From Earl Scruggs to Bela Fleck: Let Us Now Praise the Banjo
I have been thinking a lot about John Hartford lately. And the banjo. About how one of the most popular songs of the 20th century (“Gentle on My Mind”) was written on the banjo, and its journey to prominence today in roots music.
While the instrument’s history is well known, a lot of folks may be unaware that the banjo was once viewed as an instrument of seduction. So much so that there were racist cartoon editorials depicting the instrument as being so intensely sexual that white women could be easily seduced by black men playing it. Another stereotype was deployed in the movie Deliverance: the backwoods hillbilly, and the refrain later in the picture, “squeal, piggy.” To many urban white males, the instrumental “Dueling Banjos” and the rape scene are indelibly linked.
But nowadays, the banjo is virtually a must in any group that wants to be taken seriously in the roots music world. We have seen a revolution in the instrument, the way it is played, and its role in the hands of its players today. Earl Scruggs, of course, revolutionized the banjo and music when he developed a three-finger picking technique that emphasized melody lines and a syncopated rhythm. Can you imagine Bill Monroe’s and bluegrass’ rise without it? Even today, the Scruggs style remains omnipresent in bluegrass.
But there are many musicians who continue to play and extol the virtues of the clawhammer style. Justin Hiltner earlier this month addressed the contrast in a recent article for The Bluegrass Situation titled “9 Times Clawhammer Banjo Was Almost as Good as Scruggs-Style.” I urge you to read it, and check out the video clips.
Steve Martin has also been a person of note in the banjo’s modern history because of his annual Steve Martin Prize for Excellence in Banjo and Bluegrass beginning in 2010. His selections have been as inspired as they have been deserving, from Danny Barnes to Rhiannon Giddens. Most folks have come to know Martin as a banjo player from his tours with the Steep Canyon Rangers, but he is not some late coming interloper. Playing the banjo was part of his schtick when he was doing standup comedy in the 1970s. Needless to say, he had been playing long before that, and in the company of close friend John McEuen, no less.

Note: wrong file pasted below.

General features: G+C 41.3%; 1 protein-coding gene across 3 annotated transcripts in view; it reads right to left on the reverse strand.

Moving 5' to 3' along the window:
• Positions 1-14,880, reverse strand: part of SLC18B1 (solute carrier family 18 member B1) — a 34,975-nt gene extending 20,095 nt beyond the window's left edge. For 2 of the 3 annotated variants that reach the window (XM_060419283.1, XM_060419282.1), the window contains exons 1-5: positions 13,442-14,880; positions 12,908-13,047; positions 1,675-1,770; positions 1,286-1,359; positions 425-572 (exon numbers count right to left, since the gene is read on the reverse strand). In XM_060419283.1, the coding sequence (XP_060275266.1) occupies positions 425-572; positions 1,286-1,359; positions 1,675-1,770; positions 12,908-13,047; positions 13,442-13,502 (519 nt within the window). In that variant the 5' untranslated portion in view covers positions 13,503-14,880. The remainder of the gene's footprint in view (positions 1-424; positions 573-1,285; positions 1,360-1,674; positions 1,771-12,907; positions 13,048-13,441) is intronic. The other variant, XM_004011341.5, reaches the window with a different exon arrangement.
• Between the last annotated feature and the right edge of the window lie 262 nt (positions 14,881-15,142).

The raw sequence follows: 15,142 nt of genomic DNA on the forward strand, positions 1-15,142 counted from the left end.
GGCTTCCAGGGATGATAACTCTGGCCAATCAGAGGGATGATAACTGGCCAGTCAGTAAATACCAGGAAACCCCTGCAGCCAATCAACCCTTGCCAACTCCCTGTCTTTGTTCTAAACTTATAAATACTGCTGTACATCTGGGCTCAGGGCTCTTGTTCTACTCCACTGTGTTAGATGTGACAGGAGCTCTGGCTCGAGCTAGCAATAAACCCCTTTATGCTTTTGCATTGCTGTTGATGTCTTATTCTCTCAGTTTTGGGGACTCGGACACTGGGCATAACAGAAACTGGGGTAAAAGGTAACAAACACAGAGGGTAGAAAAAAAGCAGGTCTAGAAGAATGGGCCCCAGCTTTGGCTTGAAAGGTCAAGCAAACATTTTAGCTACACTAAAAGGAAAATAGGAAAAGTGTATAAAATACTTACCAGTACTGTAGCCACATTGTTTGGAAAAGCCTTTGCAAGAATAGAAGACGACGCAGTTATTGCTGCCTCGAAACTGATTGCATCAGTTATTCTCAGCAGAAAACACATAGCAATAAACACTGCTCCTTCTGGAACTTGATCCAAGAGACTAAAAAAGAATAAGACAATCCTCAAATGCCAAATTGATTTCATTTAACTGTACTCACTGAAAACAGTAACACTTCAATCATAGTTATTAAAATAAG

During the past dozen years or so we have seen the instrument taken into directions few could have foreseen back in the day. Never a stranger to the instrument (how could I be), my epiphany moment may have been when I first saw Alison Brown. It was not just one performance; I saw her several times at a music festival, and oddly enough, it was not long after I had formally studied the jazz piano. I noted that she was playing the banjo as if it were a piano. If that were not enough, she had a pianist in her quartet. I began hearing things a way different than before.
Sometime later I heard Abigail Washburn in Uncle Earl, in one of her first performances after returning from China. I had also seen the rise of Jens Kruger from his early days at MerleFest to now playing in classical settings. And I can’t fail to mention Bela Fleck’s immersion into world music, which I, too, had come to know and love in the ’90s. Additionally, the banjo has become significant in “jammy” type bands, such as Old Crow Medicine Show and the Avett Brothers, while Suzanne Santo (honeyhoney) plays it with both ferocity in, say, “Whole Lotta Love” and with a deep softness in “Dear Prudence.” It has also traveled back across the Atlantic, to Ireland, where Enda Scahill formed We Banjo Three and Colin Durham the Irish Americana band I Draw Slow. The banjo has even made it into Sweden, where the sister trio Baskery plays what has been described as “killbilly” and “banjo punk.”
Between Scruggs and Fleck there were/are plenty of other important players as well. Think of what Bernie Leadon brought to the Flying Burrito Brothers, and, later, the Eagles. Other banjo pioneers in the ’70s included Bill Keith, Tony Trischka, John McEuen, Tommy Thompson (Red Clay Ramblers), and Eric Weissberg, just to name a very few that I have been personally acquainted with.
This is far from a history lesson, and, further still, a very incomplete list of banjo players and the many playing styles. But I would be extremely remiss in not sharing some additional thoughts on the banjo:
1. Can anyone ever forget the first time you heard Roscoe Holcomb?
2. The banjo as an instrument of social change in the hands of Pete Seeger.
3. The otherworldliness of Richie Stearns. I urge to see him whenever you can. Living in the Finger Lakes area of New York, it is well worth a pilgrimage to the Grassroots Festival there in July just to hear him play in a variety of settings. Or, listen to him, whether it be solo, with the Horseflies, or as a duo with Rosie Newton. Their new album, No Where in Time, is due in a couple of months. I eagerly await it.
Now, scroll though photos of banjo players, from the well-known to newbies and those who are not known for playing it, such as Steve Earle and David Rawlings. After all, if the greatest flatpicker ever, Doc Watson, and the Deadhead himself, Jerry Garcia, embraced it, why not the rest of us?
Also included are rare photos of some notable banjoists from West Virginia: Aunt Jenny Wilson, Clarence Tross, Doc White, Tommy Thompson, Don Stover, Johnny Hager, Maggie Hammons, Sherman Hammons, and Uncle Homer Walker. Please note that the Hagar photo from 1920 features legendary fiddler Ed Haley. You may recall that Hartford was writing a book on Haley before he passed away. These are courtesy of the West Virginia Division of Culture and History.